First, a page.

Industry experts say that if the interest rate offered were higher at around 4 per cent (similar to the savings bank rate) then the scheme would have had higher chances of success.

Sovereign Gold Bond

This is another scheme where investors can park their money in bonds backed by gold. It will be available in both demat and paper form.

The bond will be issued by the Reserve Bank of India (RBI) on behalf of the Government of India and will be made available at bank branches and designated post offices across the country.

While the investment limit has been set at a maximum of 500 grams per person per year, the investment will offer an interest rate of 2.75 per cent per annum along with the capital gains linked to the appreciation in price of gold. Investors can also use the bonds as collateral for loan and sell it before its maturity since they would be listed and tradable on the exchanges.

While the interest on gold bonds shall be taxable and capital gains tax shall also remain, same as in the case of physical gold, the government had earlier stated that in the next Budget, it may propose to offer indexation benefit (capital gains adjusted against inflation) on long-term capital gains arising on account of sale of bond prior to the maturity and also exemption of capital gains when redeemed at the time of maturity.

The RBI has fixed the public issue price of sovereign gold bonds at Rs 2,684 per gram and the bonds will be issued in denominations of 5, 10, 50 and 100 grams of gold or other denominations. Applications for investing in the bond will be accepted from November 5-20 and they will be issued on November 26. The KYC requirement for the bonds will be similar to that for the purchasing of physical gold.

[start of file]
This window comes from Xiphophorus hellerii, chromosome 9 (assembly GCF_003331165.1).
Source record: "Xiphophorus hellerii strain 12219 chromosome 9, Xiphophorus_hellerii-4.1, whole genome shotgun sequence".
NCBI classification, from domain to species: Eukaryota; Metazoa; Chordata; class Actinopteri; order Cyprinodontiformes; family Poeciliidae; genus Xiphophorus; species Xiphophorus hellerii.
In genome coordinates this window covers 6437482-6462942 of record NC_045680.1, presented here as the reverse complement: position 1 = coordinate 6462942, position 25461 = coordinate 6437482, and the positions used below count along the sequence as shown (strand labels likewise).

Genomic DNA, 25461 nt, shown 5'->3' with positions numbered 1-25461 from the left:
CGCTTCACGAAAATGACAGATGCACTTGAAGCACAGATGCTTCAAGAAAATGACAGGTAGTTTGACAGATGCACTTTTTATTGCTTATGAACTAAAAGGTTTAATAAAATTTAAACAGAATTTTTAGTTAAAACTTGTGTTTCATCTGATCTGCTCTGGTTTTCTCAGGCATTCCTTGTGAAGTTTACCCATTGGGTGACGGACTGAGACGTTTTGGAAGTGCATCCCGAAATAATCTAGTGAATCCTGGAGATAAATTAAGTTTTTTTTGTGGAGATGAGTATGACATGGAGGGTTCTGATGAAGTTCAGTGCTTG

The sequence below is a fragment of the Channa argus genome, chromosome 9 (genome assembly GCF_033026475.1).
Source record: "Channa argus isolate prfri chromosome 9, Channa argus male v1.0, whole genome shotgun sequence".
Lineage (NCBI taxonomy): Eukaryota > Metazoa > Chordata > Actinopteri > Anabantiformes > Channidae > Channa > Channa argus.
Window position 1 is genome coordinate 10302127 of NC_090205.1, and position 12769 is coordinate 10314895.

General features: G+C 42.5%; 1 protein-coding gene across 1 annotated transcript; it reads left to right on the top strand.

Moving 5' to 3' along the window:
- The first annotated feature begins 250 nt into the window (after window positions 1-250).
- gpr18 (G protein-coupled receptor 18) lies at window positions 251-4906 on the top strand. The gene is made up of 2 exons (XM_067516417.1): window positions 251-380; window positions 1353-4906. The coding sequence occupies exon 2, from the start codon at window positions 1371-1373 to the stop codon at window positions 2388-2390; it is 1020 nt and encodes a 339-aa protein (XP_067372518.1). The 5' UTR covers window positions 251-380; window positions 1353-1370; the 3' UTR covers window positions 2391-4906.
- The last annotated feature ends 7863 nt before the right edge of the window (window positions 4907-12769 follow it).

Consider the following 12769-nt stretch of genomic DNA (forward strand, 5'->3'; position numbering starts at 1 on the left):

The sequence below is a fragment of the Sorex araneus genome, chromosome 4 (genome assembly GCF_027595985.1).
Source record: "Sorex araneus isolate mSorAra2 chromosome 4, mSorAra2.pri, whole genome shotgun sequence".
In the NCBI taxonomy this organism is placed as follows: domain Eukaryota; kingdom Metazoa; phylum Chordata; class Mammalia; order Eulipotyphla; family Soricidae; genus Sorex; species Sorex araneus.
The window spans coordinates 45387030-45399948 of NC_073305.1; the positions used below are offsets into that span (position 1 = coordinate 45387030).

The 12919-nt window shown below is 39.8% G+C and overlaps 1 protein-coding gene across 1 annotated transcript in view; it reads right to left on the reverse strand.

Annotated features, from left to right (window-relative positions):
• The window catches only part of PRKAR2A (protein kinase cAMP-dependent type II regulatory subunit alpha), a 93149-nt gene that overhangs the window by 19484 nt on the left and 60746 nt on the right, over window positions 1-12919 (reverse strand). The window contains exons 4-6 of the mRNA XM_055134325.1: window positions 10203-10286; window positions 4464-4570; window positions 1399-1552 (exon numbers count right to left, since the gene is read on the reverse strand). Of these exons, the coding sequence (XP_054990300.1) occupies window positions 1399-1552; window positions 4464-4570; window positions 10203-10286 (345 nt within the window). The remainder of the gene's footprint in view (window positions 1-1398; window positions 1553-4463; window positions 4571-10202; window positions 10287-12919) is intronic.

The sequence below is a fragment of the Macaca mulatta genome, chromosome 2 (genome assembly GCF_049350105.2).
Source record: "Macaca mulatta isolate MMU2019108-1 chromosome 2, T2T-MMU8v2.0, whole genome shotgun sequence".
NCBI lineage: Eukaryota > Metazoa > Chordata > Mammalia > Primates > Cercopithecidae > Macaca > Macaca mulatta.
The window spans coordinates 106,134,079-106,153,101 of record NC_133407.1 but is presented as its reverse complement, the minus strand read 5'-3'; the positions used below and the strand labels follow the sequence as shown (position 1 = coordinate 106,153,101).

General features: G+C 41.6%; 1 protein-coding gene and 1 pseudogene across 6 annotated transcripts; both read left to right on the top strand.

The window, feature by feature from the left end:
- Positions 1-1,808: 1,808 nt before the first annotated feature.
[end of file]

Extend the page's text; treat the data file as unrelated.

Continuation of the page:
While these bonds may look attractive, experts say that since the investment is just like investments in gold, one must stick to the asset allocation and not stretch beyond 10 per cent of the asset allocation into the metal.

However, as one takes call to invest into the scheme, there are a few things that should be kept in mind. “While liquidity at exchanges would be important, pricing of the bonds may be an issue. The price for the bond is fixed at Rs 2,684 per gram, however, the current rate of gold is lower than the issue price and therefore make investors think about overpaying. The pricing for the bonds should be dynamic,” said Chirag Mehta, Senior Fund Manager-Alternative Investments, Quantum AMC.

India Gold Coin


For those looking to invest in gold in the form of coins, the government also issued an ‘India gold coin’ that would be available in denominations of 5 and 10 grams. Even a 20 gram bar or bullion will also be made available. The India gold coin is unique in many aspects and will carry advanced anti-counterfeit features and tamper proof packaging that will aid easy recycling. The coins would be distributed through designated and recognised MMTC outlets.